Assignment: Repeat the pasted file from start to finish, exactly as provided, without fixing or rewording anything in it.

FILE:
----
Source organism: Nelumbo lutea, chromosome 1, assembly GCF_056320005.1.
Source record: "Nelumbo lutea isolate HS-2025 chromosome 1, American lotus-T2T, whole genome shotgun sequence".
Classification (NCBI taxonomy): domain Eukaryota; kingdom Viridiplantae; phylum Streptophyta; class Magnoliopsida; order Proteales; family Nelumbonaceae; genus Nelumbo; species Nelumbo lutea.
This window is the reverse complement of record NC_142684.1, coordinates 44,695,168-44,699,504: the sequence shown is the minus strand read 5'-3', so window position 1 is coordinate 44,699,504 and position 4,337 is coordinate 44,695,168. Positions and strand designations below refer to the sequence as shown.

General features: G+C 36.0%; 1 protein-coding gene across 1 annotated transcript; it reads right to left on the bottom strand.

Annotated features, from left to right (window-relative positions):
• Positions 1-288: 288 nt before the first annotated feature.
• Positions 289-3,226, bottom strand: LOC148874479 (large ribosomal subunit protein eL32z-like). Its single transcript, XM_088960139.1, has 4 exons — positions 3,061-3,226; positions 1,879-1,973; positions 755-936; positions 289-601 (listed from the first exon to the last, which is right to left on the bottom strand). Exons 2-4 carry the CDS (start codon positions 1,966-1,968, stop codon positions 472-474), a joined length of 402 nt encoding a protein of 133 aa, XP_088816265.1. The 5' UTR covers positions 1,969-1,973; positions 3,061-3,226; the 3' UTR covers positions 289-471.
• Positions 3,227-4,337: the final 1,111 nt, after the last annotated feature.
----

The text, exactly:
Source organism: Nelumbo lutea, chromosome 1, assembly GCF_056320005.1.
Source record: "Nelumbo lutea isolate HS-2025 chromosome 1, American lotus-T2T, whole genome shotgun sequence".
Classification (NCBI taxonomy): domain Eukaryota; kingdom Viridiplantae; phylum Streptophyta; class Magnoliopsida; order Proteales; family Nelumbonaceae; genus Nelumbo; species Nelumbo lutea.
This window is the reverse complement of record NC_142684.1, coordinates 44,695,168-44,699,504: the sequence shown is the minus strand read 5'-3', so window position 1 is coordinate 44,699,504 and position 4,337 is coordinate 44,695,168. Positions and strand designations below refer to the sequence as shown.

General features: G+C 36.0%; 1 protein-coding gene across 1 annotated transcript; it reads right to left on the bottom strand.

Annotated features, from left to right (window-relative positions):
• Positions 1-288: 288 nt before the first annotated feature.
• Positions 289-3,226, bottom strand: LOC148874479 (large ribosomal subunit protein eL32z-like). Its single transcript, XM_088960139.1, has 4 exons — positions 3,061-3,226; positions 1,879-1,973; positions 755-936; positions 289-601 (listed from the first exon to the last, which is right to left on the bottom strand). Exons 2-4 carry the CDS (start codon positions 1,966-1,968, stop codon positions 472-474), a joined length of 402 nt encoding a protein of 133 aa, XP_088816265.1. The 5' UTR covers positions 1,969-1,973; positions 3,061-3,226; the 3' UTR covers positions 289-471.
• Positions 3,227-4,337: the final 1,111 nt, after the last annotated feature.